There are many ways in which you could hurt your back at work, including poor sitting positions, slips, trips and falls or manual handling accidents. In the UK, 300,000 people suffer back pain at work due to manual handling accidents alone each year.
The Health and Safety at Work etc. Act 1974 places a duty of care on employers to take all reasonable measures to try and protect their staff from injuries. A breach of these duties would make your employer responsible for your accident and might entitle you to make a back injury at work claim.
Injuries to the back can range from minor sprains and soft tissue injuries to slipped discs, paralysis and other spinal trauma. Even a mild sprain or strain may cause significant distress and affect your ability to work and carry out daily activities.
If your employer or another party was responsible for your accident, a personal injury lawyer could help you get compensation for your suffering and any related financial losses you incurred.
Can I make a back injury at work claim?
Employers have a legal duty dictated by the relevant legislation to protect the health and safety of their employees in the workplace. Any breach of their responsibilities could make them liable if you suffer a back injury at work and might entitle you to claim compensation.
The easiest way to find out if you have a valid back injury at work claim is a free consultation with a legal adviser. They will evaluate the circumstance of your accident and ask you some questions to determine whether:
- Another person caused you to hurt your back at work by acting negligently
- That person or organisation owed you a duty of care
- You suffered an injury and financial losses as a result
If you have valid grounds to claim compensation for your back injury at work, your solicitor will likely offer you a no win no fee agreement. This is the preferred way to fund a personal injury claim due to several unique advantages it gives to claimants, including:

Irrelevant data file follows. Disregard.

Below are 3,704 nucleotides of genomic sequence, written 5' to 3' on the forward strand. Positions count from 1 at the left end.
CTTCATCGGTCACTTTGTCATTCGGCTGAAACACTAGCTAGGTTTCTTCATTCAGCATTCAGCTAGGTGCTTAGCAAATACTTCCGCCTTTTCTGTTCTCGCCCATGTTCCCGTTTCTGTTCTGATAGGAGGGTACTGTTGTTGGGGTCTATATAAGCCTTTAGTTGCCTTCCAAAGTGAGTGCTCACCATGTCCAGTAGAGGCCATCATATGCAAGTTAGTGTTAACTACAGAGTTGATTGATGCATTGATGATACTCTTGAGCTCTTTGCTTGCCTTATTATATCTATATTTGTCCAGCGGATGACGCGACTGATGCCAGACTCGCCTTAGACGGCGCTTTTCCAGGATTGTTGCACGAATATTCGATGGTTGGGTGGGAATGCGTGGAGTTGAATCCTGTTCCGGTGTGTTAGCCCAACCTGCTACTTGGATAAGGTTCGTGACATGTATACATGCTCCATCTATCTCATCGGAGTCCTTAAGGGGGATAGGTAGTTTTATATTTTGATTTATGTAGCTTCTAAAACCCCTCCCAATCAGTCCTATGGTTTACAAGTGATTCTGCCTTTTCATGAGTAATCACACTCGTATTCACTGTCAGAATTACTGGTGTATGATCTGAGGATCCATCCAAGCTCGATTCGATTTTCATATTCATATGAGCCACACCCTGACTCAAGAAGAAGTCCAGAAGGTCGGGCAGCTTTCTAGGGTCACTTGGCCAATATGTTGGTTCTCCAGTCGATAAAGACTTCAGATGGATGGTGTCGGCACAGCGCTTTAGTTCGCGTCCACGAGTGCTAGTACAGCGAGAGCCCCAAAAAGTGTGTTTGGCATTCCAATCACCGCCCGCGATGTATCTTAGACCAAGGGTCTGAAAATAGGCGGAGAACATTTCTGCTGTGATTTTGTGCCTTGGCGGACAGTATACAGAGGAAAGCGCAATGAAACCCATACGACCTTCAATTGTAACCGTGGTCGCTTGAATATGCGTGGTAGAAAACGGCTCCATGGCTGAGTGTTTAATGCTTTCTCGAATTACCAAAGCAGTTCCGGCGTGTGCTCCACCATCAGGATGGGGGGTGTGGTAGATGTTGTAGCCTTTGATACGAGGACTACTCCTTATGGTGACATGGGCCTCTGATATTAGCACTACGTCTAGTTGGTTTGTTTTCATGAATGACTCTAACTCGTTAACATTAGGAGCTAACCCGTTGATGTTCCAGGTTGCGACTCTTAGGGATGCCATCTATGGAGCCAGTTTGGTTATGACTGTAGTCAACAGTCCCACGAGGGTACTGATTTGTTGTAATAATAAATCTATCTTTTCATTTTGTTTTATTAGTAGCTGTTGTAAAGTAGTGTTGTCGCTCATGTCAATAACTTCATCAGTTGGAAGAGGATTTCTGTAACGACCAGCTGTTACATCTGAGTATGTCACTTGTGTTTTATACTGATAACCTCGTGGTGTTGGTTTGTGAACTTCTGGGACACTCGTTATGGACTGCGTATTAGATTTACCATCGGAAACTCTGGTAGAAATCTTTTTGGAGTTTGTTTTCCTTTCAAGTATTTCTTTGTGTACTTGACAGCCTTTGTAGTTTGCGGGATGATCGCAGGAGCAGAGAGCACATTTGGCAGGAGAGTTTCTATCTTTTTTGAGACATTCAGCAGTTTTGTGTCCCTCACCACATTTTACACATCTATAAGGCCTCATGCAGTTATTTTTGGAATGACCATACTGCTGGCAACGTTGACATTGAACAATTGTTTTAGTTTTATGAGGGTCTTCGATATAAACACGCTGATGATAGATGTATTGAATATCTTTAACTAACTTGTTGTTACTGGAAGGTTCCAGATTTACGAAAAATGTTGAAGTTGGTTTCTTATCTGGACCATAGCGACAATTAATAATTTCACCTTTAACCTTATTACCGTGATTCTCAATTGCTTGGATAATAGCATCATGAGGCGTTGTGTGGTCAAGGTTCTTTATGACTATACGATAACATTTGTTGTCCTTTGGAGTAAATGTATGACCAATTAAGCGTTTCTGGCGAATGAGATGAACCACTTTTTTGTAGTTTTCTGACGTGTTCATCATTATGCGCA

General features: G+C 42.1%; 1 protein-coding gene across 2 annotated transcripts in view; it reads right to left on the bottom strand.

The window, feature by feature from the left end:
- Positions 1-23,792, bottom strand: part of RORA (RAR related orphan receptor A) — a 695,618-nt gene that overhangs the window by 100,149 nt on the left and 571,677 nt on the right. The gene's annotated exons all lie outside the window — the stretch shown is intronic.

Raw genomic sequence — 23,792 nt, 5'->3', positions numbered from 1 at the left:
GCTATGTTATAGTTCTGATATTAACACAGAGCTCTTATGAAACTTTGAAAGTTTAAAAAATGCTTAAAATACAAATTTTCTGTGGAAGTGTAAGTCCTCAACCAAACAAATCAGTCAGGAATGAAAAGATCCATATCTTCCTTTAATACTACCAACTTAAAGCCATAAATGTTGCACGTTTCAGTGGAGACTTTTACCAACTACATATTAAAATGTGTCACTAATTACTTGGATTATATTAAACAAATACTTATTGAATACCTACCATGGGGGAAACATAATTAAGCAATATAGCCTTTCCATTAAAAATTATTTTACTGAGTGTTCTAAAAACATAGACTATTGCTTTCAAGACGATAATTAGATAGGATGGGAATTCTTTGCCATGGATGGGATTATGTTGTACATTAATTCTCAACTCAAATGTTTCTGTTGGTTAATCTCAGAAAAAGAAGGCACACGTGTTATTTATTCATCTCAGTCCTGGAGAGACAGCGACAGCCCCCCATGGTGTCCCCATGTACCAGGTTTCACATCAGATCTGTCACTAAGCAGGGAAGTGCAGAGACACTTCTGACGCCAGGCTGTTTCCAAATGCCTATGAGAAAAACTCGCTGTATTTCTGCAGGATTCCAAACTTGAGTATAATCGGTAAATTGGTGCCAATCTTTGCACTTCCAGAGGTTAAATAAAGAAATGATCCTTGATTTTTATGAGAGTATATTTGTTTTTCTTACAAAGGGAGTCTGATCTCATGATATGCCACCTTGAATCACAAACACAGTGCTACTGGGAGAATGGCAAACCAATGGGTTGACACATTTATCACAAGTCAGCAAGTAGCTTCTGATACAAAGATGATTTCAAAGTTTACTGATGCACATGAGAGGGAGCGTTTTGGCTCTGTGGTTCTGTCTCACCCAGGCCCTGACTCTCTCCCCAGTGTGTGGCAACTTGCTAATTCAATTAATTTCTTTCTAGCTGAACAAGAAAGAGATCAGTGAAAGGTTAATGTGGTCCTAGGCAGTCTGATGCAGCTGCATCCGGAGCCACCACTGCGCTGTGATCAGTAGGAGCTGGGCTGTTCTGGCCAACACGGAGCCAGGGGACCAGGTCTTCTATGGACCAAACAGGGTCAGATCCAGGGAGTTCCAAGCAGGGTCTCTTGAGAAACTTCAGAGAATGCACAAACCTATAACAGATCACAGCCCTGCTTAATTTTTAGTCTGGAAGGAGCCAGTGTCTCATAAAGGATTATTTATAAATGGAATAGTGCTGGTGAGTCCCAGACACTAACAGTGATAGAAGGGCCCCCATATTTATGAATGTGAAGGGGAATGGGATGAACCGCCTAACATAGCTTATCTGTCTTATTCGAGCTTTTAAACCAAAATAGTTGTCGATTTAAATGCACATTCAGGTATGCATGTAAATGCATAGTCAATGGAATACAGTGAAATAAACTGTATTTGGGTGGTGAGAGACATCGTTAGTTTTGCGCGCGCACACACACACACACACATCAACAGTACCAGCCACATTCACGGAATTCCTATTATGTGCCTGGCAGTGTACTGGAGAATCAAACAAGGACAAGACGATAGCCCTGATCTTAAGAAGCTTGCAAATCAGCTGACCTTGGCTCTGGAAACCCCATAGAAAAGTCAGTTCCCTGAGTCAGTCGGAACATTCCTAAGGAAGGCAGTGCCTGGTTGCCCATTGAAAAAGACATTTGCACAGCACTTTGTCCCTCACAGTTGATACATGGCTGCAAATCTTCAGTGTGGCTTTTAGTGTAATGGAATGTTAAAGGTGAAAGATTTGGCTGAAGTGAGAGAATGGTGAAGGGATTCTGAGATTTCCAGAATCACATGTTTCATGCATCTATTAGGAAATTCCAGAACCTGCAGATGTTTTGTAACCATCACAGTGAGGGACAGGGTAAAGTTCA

- You can take legal action regardless of your financial situation;
- You do not have to pay any upfront fees to your solicitor;
- You do not have to pay your legal representative at all if your case fails;
- Your solicitor will also take out an After the Event (ATE) insurance policy on your behalf, which covers all your legal charges and disbursements if your case fails;
- You will not be left out of pocket if you lose your accident at work claim.
The no win no fee agreement means you only have to pay anything if your case is successful. This includes the cost of the ATE insurance policy and a success fee paid to your solicitor, which cannot exceed 25% of your compensation award.
What are the most common causes of back injuries at work?
Back injuries at work can be caused by a wide range of poor practices or traumatic accidents. The most common causes leading to back injury at work claims include:
Slips, trips and falls
Slips, trips and falls can be caused by uneven surfaces, poor lighting, slippery floors, obstacles left in walkways and many other hazards. A slip or trip can result in a minor sprain or strain injuries but may also lead to severe back fractures, herniated disks or damage to the spinal cord.
Falls from a height
Falls from a height can cause severe back injuries that may have devastating consequences for the victim and their loved ones. Some common causes include ladder accidents, lack of suitable protective equipment, lack of anti-slip protection and poorly constructed scaffolding.
Falls caused by broken equipment or furniture
Damaged shelving, faulty protective equipment such as harnesses, broken chairs and many other defective items may cause a back injury at work. Based on the circumstances of your accident, the liable party could be your employer or the product manufacturer.
Objects falling from a height
Items not being stacked properly, lack of safe storage facilities, usage and transport for workplace materials, and other poor workplace practices may cause objects to fall and land on your back. Depending on the weight of the object and the height it falls from, injuries may range from minor bruising to severe fractures and spinal cord trauma.
Manual handling accidents
Employers have a legal duty to provide proper training and equipment whenever a manual handling activity cannot be avoided. Poor lifting techniques, excessively heavy loads, incorrect posture while carrying a load, and lack of adequate breaks usually cause back injuries to develop over time. These include herniated disks and lumbar strains that often cause long-term or permanent damage.
Strenuous physical work
Strenuous physical work may include repeated crouching or bending over, and is common in medical professionals such as nurses who are constantly on their feet without adequate breaks to sit down and rest the spine. Over time, these activities can cause severe damage to the muscles and tendons in the back and may lead to chronic pain and mobility issues.
Repetitive tasks and posture issues